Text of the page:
Hypotestosteronemia was noticed in 21 (38.2%) out of the 55 men undergoing HD. The mean level of testosterone in HD patients was of 3.84 ± ng/ml ± 1.77. The levels of FSH, LH, and prolactin were increased in patients undergoing HD. The distribution of testosterone, FSH, LH, and prolactin levels in the patients is shown in Figure 1.

Relationship between Testosterone levels, clinical and biological parameters: testosterone was normal in younger patients and decreased in older ones. The oldest patients have the lowest testosterone levels (Figure 2).

Table 1 and Table 2 show the demographic, clinical, and biological parameters studied in all patients with testosterone levels above and below 3.4 ng/ml. Significant differences were observed in cases of advanced age, smoking, hypertension, obesity, seniority of dialysis, anemia, and absence of treatment by erythropoietin. The sample size did not allow for finding acceptable results in the multivariate analysis.

Sexual disorder: of the 55 men undergoing hemodialysis included in the study, 42 patients (76.4%) had erectile dysfunction. The mean of IIEF values was 12 ± 4. Figure 3 shows the different categories of erectile dysfunction in hemodialysis patients according to IIEF scores.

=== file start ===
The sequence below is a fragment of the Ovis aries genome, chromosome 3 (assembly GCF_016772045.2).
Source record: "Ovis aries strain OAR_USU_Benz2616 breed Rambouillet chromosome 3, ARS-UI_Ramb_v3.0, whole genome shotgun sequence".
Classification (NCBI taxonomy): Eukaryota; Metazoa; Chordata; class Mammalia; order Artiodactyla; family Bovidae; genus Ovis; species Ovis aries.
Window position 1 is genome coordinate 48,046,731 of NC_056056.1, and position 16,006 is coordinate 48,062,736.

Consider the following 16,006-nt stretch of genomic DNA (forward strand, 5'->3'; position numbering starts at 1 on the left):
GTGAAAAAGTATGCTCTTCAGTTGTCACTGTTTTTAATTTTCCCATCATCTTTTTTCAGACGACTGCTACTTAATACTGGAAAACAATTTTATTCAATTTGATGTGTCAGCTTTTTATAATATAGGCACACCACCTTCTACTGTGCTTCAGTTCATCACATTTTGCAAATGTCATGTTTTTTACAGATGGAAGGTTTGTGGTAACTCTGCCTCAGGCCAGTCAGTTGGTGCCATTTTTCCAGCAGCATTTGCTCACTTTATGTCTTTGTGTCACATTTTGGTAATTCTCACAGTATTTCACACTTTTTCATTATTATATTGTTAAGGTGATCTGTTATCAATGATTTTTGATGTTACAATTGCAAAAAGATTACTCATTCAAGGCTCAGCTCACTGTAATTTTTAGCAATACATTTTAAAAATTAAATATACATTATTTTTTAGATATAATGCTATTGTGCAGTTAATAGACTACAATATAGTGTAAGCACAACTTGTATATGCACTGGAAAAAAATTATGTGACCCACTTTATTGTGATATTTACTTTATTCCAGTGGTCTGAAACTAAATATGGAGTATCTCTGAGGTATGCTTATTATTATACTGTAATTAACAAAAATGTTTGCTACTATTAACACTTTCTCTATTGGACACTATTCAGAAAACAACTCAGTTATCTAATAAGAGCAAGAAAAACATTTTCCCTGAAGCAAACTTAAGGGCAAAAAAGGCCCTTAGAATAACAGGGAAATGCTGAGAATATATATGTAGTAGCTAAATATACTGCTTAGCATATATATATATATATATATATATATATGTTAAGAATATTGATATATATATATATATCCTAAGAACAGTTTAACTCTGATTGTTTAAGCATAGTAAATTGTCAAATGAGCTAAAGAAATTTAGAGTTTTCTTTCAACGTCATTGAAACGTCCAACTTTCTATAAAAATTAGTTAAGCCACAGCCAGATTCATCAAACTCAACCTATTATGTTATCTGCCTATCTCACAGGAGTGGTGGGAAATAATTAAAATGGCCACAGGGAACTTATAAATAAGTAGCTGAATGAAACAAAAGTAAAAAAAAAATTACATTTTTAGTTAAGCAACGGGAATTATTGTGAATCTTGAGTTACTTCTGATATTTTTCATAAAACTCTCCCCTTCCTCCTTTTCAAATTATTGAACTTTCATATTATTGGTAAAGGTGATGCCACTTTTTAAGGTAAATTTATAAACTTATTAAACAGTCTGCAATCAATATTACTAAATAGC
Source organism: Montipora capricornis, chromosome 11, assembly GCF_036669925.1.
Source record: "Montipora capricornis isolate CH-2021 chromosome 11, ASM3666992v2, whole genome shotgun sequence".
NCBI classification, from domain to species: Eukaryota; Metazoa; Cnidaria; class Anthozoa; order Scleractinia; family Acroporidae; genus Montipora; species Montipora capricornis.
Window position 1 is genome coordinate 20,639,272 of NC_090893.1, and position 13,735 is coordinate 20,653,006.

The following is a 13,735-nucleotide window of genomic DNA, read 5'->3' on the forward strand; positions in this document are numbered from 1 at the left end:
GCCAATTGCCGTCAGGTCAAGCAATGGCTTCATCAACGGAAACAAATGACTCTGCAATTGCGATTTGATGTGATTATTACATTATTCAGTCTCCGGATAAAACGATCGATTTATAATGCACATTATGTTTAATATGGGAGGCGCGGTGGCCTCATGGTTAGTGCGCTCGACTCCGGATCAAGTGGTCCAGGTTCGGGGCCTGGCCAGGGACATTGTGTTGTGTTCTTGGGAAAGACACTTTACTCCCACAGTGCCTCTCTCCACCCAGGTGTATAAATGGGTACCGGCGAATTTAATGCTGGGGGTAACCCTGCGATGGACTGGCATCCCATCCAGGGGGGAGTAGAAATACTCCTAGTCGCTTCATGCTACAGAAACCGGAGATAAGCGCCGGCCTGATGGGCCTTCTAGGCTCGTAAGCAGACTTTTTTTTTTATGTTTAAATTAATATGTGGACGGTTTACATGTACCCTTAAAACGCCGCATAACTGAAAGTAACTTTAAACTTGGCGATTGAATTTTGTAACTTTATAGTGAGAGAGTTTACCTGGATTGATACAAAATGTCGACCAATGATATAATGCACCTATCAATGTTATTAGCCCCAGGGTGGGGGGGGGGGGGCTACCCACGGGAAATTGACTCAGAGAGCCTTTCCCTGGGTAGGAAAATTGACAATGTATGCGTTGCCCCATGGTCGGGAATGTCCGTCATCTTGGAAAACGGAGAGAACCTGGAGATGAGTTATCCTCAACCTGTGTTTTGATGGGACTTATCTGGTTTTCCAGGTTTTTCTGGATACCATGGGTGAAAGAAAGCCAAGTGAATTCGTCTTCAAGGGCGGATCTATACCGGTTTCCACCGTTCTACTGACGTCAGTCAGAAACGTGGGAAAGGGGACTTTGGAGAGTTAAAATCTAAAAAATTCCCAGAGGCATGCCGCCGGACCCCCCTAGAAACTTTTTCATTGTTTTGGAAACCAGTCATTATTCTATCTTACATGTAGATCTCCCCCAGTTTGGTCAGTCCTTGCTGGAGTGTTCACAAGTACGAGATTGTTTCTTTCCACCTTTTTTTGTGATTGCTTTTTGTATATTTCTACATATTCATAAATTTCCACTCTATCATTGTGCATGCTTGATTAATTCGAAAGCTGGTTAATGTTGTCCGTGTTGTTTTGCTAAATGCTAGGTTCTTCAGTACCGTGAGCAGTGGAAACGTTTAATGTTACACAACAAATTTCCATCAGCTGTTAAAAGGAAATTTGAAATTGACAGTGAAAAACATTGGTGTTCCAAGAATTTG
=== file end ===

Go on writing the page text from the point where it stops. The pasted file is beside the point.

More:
Relationship between testosterone levels and erectile dysfunction: serum testosterone was significantly decreased in patients with erectile dysfunction (Figure 4).



Discussion Up    Down

We have demonstrated through the current study that Hypogonadism was noticed in more than a third of patients. The levels of FSH, LH, and prolactin were increased in patients undergoing HD. These data are in accordance with those of literature showing that only 33.4% of patients with kidney failure requiring HD have a regular gonadal status [19-23].